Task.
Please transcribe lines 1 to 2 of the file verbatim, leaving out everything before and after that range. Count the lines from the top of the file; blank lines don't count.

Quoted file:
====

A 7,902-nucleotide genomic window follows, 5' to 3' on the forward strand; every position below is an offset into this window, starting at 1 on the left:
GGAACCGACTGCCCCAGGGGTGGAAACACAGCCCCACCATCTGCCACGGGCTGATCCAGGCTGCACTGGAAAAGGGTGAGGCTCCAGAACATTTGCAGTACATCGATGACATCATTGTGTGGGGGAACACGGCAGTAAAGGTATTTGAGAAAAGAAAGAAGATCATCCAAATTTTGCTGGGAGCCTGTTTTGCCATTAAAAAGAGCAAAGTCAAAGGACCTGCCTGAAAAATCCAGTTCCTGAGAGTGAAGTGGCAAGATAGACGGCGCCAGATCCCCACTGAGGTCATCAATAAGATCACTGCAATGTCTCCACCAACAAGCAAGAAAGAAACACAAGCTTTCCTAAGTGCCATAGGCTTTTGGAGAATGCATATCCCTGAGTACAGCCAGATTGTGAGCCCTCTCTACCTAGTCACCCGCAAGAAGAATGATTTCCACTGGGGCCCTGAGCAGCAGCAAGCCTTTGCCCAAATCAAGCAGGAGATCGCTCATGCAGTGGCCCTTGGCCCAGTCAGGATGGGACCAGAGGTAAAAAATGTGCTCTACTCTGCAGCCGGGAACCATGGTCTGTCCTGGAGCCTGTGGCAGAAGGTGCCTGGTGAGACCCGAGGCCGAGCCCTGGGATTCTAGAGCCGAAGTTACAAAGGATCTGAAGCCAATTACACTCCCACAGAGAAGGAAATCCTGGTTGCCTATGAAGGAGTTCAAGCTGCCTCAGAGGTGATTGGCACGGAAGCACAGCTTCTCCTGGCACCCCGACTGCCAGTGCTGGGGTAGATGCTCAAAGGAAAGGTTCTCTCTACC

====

A 7,902-nucleotide genomic window follows, 5' to 3' on the forward strand; every position below is an offset into this window, starting at 1 on the left:
GGAACCGACTGCCCCAGGGGTGGAAACACAGCCCCACCATCTGCCACGGGCTGATCCAGGCTGCACTGGAAAAGGGTGAGGCTCCAGAACATTTGCAGTACATCGATGACATCATTGTGTGGGGGAACACGGCAGTAAAGGTATTTGAGAAAAGAAAGAAGATCATCCAAATTTTGCTGGGAGCCTGTTTTGCCATTAAAAAGAGCAAAGTCAAAGGACCTGCCTGAAAAATCCAGTTCCTGAGAGTGAAGTGGCAAGATAGACGGCGCCAGATCCCCACTGAGGTCATCAATAAGATCACTGCAATGTCTCCACCAACAAGCAAGAAAGAAACACAAGCTTTCCTAAGTGCCATAGGCTTTTGGAGAATGCATATCCCTGAGTACAGCCAGATTGTGAGCCCTCTCTACCTAGTCACCCGCAAGAAGAATGATTTCCACTGGGGCCCTGAGCAGCAGCAAGCCTTTGCCCAAATCAAGCAGGAGATCGCTCATGCAGTGGCCCTTGGCCCAGTCAGGATGGGACCAGAGGTAAAAAATGTGCTCTACTCTGCAGCCGGGAACCATGGTCTGTCCTGGAGCCTGTGGCAGAAGGTGCCTGGTGAGACCCGAGGCCGAGCCCTGGGATTCTAGAGCCGAAGTTACAAAGGATCTGAAGCCAATTACACTCCCACAGAGAAGGAAATCCTGGTTGCCTATGAAGGAGTTCAAGCTGCCTCAGAGGTGATTGGCACGGAAGCACAGCTTCTCCTGGCACCCCGACTGCCAGTGCTGGGGTAGATGCTCAAAGGAAAGGTTCTCTCTACC